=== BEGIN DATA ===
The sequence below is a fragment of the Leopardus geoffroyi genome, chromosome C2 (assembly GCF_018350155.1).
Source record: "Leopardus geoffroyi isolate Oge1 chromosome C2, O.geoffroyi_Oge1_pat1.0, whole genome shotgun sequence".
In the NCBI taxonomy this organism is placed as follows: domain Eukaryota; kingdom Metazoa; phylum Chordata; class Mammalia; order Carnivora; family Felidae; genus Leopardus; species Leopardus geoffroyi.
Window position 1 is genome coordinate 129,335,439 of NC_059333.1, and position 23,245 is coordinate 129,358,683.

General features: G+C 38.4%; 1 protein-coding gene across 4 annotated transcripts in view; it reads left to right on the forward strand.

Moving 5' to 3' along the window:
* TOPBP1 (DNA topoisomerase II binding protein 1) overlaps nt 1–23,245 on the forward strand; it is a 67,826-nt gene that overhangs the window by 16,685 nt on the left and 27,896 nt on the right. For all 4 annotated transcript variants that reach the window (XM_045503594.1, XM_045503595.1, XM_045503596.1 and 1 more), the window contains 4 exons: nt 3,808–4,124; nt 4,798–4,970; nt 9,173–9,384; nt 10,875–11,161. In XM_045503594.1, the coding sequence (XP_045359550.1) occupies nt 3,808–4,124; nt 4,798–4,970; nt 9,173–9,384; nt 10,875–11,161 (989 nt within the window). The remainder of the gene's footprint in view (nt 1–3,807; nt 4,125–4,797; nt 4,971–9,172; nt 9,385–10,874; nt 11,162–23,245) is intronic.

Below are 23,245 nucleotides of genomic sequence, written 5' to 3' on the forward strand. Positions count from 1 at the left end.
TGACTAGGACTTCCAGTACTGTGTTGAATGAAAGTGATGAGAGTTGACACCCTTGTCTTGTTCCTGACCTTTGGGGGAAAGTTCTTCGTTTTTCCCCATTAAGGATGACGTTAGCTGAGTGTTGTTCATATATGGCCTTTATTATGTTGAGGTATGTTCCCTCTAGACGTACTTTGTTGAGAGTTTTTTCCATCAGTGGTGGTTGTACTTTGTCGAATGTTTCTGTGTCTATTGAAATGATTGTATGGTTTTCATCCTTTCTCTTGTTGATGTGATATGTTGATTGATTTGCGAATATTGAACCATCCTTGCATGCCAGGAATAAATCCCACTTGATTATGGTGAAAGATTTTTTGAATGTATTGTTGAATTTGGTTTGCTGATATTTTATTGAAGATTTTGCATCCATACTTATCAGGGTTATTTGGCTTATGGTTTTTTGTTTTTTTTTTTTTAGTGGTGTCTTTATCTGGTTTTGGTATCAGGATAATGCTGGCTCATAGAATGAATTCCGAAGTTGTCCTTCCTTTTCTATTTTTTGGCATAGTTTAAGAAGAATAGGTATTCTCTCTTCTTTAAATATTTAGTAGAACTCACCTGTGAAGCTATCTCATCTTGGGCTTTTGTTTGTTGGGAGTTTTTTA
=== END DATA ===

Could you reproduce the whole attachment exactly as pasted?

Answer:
The sequence below is a fragment of the Leopardus geoffroyi genome, chromosome C2 (assembly GCF_018350155.1).
Source record: "Leopardus geoffroyi isolate Oge1 chromosome C2, O.geoffroyi_Oge1_pat1.0, whole genome shotgun sequence".
In the NCBI taxonomy this organism is placed as follows: domain Eukaryota; kingdom Metazoa; phylum Chordata; class Mammalia; order Carnivora; family Felidae; genus Leopardus; species Leopardus geoffroyi.
Window position 1 is genome coordinate 129,335,439 of NC_059333.1, and position 23,245 is coordinate 129,358,683.

General features: G+C 38.4%; 1 protein-coding gene across 4 annotated transcripts in view; it reads left to right on the forward strand.

Moving 5' to 3' along the window:
* TOPBP1 (DNA topoisomerase II binding protein 1) overlaps nt 1–23,245 on the forward strand; it is a 67,826-nt gene that overhangs the window by 16,685 nt on the left and 27,896 nt on the right. For all 4 annotated transcript variants that reach the window (XM_045503594.1, XM_045503595.1, XM_045503596.1 and 1 more), the window contains 4 exons: nt 3,808–4,124; nt 4,798–4,970; nt 9,173–9,384; nt 10,875–11,161. In XM_045503594.1, the coding sequence (XP_045359550.1) occupies nt 3,808–4,124; nt 4,798–4,970; nt 9,173–9,384; nt 10,875–11,161 (989 nt within the window). The remainder of the gene's footprint in view (nt 1–3,807; nt 4,125–4,797; nt 4,971–9,172; nt 9,385–10,874; nt 11,162–23,245) is intronic.

Below are 23,245 nucleotides of genomic sequence, written 5' to 3' on the forward strand. Positions count from 1 at the left end.
TGACTAGGACTTCCAGTACTGTGTTGAATGAAAGTGATGAGAGTTGACACCCTTGTCTTGTTCCTGACCTTTGGGGGAAAGTTCTTCGTTTTTCCCCATTAAGGATGACGTTAGCTGAGTGTTGTTCATATATGGCCTTTATTATGTTGAGGTATGTTCCCTCTAGACGTACTTTGTTGAGAGTTTTTTCCATCAGTGGTGGTTGTACTTTGTCGAATGTTTCTGTGTCTATTGAAATGATTGTATGGTTTTCATCCTTTCTCTTGTTGATGTGATATGTTGATTGATTTGCGAATATTGAACCATCCTTGCATGCCAGGAATAAATCCCACTTGATTATGGTGAAAGATTTTTTGAATGTATTGTTGAATTTGGTTTGCTGATATTTTATTGAAGATTTTGCATCCATACTTATCAGGGTTATTTGGCTTATGGTTTTTTGTTTTTTTTTTTTTAGTGGTGTCTTTATCTGGTTTTGGTATCAGGATAATGCTGGCTCATAGAATGAATTCCGAAGTTGTCCTTCCTTTTCTATTTTTTGGCATAGTTTAAGAAGAATAGGTATTCTCTCTTCTTTAAATATTTAGTAGAACTCACCTGTGAAGCTATCTCATCTTGGGCTTTTGTTTGTTGGGAGTTTTTTA